Keith Urban is an Australian country artist, but don't let his genre fool you.
He started out in obscurity in the 1990s in Australia, but just released one album before disappearing from the solo scene. For the next several years, Urban bounced around Nashville and got several minor parts. He formed a band called The Ranch in 1996. They released one album and two singles, and disbanded in less than a year.
He went back out solo again in 1998, this time achieving success with his self-titled album for Capitol Records. Three of its singles made top 10, with one of those three ("But for the Grace of God", which he wrote with two members of The Go-Gos) going to #1, thus breaking a nearly three-year dry spell for the label. He returned in 2002 for his second album, Golden Road
. This one got more critical acclaim and won him his biggest hit "Somebody Like You". It broke several records for country music, including most weeks at number 1 (at least on Radio & Records
), got him a fairly major hit at pop, and introduced him as a serious country artist.
The best was still yet to come for him though. He did go through some tough times with drug and alcohol abuse, going into rehab on several different occassions. In 2005 he released his third album, Be Here
. It scored him even more radio hits and really grabbed the attention of the critics this time. By the time he released 2006's Love, Pain & the Whole Crazy Thing
, he got the strongest critical response of his entire career yet. "Stupid Boy" scored him another Grammy.
He's been married to actress Nicole Kidman
since 2006 and currently has two children with her. He released an album in 2009, Defying Gravity
, which was critically panned for containing several mushy love songs, but its commercial success is undiminished. Then, his conquest for love songs was finally done right in 2010 with the release of Get Closer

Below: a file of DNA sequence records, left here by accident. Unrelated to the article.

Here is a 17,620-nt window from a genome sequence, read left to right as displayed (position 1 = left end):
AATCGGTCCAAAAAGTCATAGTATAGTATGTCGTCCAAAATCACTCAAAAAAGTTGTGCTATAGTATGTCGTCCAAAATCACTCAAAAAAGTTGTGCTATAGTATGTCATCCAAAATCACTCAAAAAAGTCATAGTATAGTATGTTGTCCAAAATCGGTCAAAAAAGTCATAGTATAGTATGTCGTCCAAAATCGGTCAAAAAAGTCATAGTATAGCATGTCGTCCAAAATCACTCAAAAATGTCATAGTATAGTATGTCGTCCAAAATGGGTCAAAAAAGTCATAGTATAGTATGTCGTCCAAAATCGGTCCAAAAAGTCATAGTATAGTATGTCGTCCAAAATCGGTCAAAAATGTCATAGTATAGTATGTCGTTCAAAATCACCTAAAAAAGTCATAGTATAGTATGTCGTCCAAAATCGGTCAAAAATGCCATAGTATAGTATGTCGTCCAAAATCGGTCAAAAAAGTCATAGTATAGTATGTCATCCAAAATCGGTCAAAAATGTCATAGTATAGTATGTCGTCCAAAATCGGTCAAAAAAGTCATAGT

. After charting with the cut "For You" from the soundtrack to Act of Valor
in 2012, he put out the New Sound Album Fuse
in late 2013.
In 2012, he was a coach on the first series of the Australian version of The Voice
, but will not be returning for season two after accepting an offer to join the judging panel for season 12 of American Idol
Don't mistake him for most country artists. He's got qualities about him that make him country, but he's definitely not like his contemporaries. Even if he does play a six-string banjo.
- Keith Urban (1991)
- The Ranch (1997, re-issued in 2004 as Keith Urban in The Ranch)
- Keith Urban (1999)
- Golden Road (2002)
- Be Here (2004)
- Love, Pain & the Whole Crazy Thing (2006)
- Defying Gravity (2009)
- Get Closer (2010)
- Fuse (2013)
Tropes present in his work:
- Ac CENT Upon The Wrong Syl LA Ble: "But for the Grace of God" has "Hea-ven only knows that I've been blessed..."
- all lowercase letters: For his first solo album on Capitol, he spelled his name this way. He changed to normal capitalization from Golden Road onward.
- Author Catch Phrase: Many of his songs have references to the sun shining, driving in a car, and/or listening to the radio.
- The Cover Changes The Meaning: From a female perspective, "Stupid Boy" can be interpreted as a female offering advice, or as the victimized female. From the male's perspective, it can be read as beating himself up over letting his lover slip through his hands.
- Early-Bird Cameo: He had a pretty decent résumé before his debut single, including:
- 1991: Sang backing vocals on INXS' live album Live Baby Live
- 1993: A cameo in Alan Jackson's music video for "Mercury Blues"
- 1995: Co-wrote "Jesus Gets Jealous of Santa Claus" on Toby Keith's Christmas to Christmas, and "That Was Him (This Is Now)" by 4 Runner
- 1996: Played guitar on Paul Jefferson's debut, and covered "Dance On" on a Hank Marvin & the Shadows tribute album.
- 1996-98: Backed Australian country singer Slim Dusty on two albums.
- 1997: Co-wrote "Tangled Up in Love" on the Raybon Brothers' only album (this song was later recorded by The Ranch)